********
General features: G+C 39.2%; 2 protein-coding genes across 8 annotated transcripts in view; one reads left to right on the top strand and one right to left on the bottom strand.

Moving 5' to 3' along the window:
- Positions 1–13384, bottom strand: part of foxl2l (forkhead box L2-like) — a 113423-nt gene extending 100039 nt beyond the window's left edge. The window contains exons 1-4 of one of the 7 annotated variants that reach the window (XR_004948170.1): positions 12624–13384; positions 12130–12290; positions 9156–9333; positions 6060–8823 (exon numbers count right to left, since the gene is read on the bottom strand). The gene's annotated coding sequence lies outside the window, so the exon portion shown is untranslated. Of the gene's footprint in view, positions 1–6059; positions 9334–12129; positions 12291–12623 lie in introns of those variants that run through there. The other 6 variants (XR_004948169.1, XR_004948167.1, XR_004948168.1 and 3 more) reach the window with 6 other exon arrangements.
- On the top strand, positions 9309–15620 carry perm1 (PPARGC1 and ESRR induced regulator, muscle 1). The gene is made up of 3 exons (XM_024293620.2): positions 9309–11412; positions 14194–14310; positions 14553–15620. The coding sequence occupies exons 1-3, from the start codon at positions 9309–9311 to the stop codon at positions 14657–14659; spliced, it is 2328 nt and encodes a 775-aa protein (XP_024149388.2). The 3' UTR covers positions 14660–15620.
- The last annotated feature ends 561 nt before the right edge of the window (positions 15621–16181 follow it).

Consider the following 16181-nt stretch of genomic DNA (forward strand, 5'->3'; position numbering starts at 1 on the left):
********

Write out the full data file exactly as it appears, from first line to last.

General features: G+C 39.2%; 2 protein-coding genes across 8 annotated transcripts in view; one reads left to right on the top strand and one right to left on the bottom strand.

Moving 5' to 3' along the window:
- Positions 1–13384, bottom strand: part of foxl2l (forkhead box L2-like) — a 113423-nt gene extending 100039 nt beyond the window's left edge. The window contains exons 1-4 of one of the 7 annotated variants that reach the window (XR_004948170.1): positions 12624–13384; positions 12130–12290; positions 9156–9333; positions 6060–8823 (exon numbers count right to left, since the gene is read on the bottom strand). The gene's annotated coding sequence lies outside the window, so the exon portion shown is untranslated. Of the gene's footprint in view, positions 1–6059; positions 9334–12129; positions 12291–12623 lie in introns of those variants that run through there. The other 6 variants (XR_004948169.1, XR_004948167.1, XR_004948168.1 and 3 more) reach the window with 6 other exon arrangements.
- On the top strand, positions 9309–15620 carry perm1 (PPARGC1 and ESRR induced regulator, muscle 1). The gene is made up of 3 exons (XM_024293620.2): positions 9309–11412; positions 14194–14310; positions 14553–15620. The coding sequence occupies exons 1-3, from the start codon at positions 9309–9311 to the stop codon at positions 14657–14659; spliced, it is 2328 nt and encodes a 775-aa protein (XP_024149388.2). The 3' UTR covers positions 14660–15620.
- The last annotated feature ends 561 nt before the right edge of the window (positions 15621–16181 follow it).

Consider the following 16181-nt stretch of genomic DNA (forward strand, 5'->3'; position numbering starts at 1 on the left):